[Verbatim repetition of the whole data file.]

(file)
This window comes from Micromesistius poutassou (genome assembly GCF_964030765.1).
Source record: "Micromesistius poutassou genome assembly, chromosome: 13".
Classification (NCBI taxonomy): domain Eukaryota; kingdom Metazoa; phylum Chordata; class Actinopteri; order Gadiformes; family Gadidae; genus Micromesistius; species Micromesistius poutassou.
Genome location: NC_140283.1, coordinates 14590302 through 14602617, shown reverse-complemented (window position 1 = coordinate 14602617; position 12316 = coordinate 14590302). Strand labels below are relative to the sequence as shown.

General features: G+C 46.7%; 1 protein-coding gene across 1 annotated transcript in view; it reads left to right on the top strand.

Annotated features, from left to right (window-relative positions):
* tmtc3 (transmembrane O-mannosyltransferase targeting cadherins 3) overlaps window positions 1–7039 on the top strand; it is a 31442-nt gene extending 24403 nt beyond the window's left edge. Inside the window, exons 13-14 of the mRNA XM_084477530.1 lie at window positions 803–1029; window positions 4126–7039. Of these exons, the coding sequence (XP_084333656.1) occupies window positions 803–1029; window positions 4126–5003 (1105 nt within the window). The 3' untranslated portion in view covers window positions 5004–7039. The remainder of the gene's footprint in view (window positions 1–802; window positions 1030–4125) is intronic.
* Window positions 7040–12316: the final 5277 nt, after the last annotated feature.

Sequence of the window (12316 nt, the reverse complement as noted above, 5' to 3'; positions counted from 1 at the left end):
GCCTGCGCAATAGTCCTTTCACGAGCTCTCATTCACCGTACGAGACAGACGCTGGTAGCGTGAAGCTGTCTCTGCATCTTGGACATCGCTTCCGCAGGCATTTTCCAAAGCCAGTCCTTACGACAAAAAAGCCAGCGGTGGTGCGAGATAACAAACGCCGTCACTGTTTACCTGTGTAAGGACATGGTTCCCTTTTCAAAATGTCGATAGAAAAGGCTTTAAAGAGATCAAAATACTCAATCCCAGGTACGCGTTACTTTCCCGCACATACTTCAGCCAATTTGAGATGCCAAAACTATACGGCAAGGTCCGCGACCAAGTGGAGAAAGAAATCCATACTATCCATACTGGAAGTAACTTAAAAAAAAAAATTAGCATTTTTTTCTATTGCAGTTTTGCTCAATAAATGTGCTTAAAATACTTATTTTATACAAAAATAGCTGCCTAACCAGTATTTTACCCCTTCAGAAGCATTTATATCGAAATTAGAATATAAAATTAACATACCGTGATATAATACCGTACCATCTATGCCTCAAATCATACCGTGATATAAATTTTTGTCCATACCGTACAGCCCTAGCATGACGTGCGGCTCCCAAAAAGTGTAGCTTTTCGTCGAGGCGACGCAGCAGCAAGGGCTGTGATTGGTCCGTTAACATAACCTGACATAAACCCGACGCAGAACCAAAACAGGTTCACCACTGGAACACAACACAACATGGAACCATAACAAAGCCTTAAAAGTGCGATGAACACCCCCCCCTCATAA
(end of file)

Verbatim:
This window comes from Micromesistius poutassou (genome assembly GCF_964030765.1).
Source record: "Micromesistius poutassou genome assembly, chromosome: 13".
Classification (NCBI taxonomy): domain Eukaryota; kingdom Metazoa; phylum Chordata; class Actinopteri; order Gadiformes; family Gadidae; genus Micromesistius; species Micromesistius poutassou.
Genome location: NC_140283.1, coordinates 14590302 through 14602617, shown reverse-complemented (window position 1 = coordinate 14602617; position 12316 = coordinate 14590302). Strand labels below are relative to the sequence as shown.

General features: G+C 46.7%; 1 protein-coding gene across 1 annotated transcript in view; it reads left to right on the top strand.

Annotated features, from left to right (window-relative positions):
* tmtc3 (transmembrane O-mannosyltransferase targeting cadherins 3) overlaps window positions 1–7039 on the top strand; it is a 31442-nt gene extending 24403 nt beyond the window's left edge. Inside the window, exons 13-14 of the mRNA XM_084477530.1 lie at window positions 803–1029; window positions 4126–7039. Of these exons, the coding sequence (XP_084333656.1) occupies window positions 803–1029; window positions 4126–5003 (1105 nt within the window). The 3' untranslated portion in view covers window positions 5004–7039. The remainder of the gene's footprint in view (window positions 1–802; window positions 1030–4125) is intronic.
* Window positions 7040–12316: the final 5277 nt, after the last annotated feature.

Sequence of the window (12316 nt, the reverse complement as noted above, 5' to 3'; positions counted from 1 at the left end):
GCCTGCGCAATAGTCCTTTCACGAGCTCTCATTCACCGTACGAGACAGACGCTGGTAGCGTGAAGCTGTCTCTGCATCTTGGACATCGCTTCCGCAGGCATTTTCCAAAGCCAGTCCTTACGACAAAAAAGCCAGCGGTGGTGCGAGATAACAAACGCCGTCACTGTTTACCTGTGTAAGGACATGGTTCCCTTTTCAAAATGTCGATAGAAAAGGCTTTAAAGAGATCAAAATACTCAATCCCAGGTACGCGTTACTTTCCCGCACATACTTCAGCCAATTTGAGATGCCAAAACTATACGGCAAGGTCCGCGACCAAGTGGAGAAAGAAATCCATACTATCCATACTGGAAGTAACTTAAAAAAAAAAATTAGCATTTTTTTCTATTGCAGTTTTGCTCAATAAATGTGCTTAAAATACTTATTTTATACAAAAATAGCTGCCTAACCAGTATTTTACCCCTTCAGAAGCATTTATATCGAAATTAGAATATAAAATTAACATACCGTGATATAATACCGTACCATCTATGCCTCAAATCATACCGTGATATAAATTTTTGTCCATACCGTACAGCCCTAGCATGACGTGCGGCTCCCAAAAAGTGTAGCTTTTCGTCGAGGCGACGCAGCAGCAAGGGCTGTGATTGGTCCGTTAACATAACCTGACATAAACCCGACGCAGAACCAAAACAGGTTCACCACTGGAACACAACACAACATGGAACCATAACAAAGCCTTAAAAGTGCGATGAACACCCCCCCCTCATAA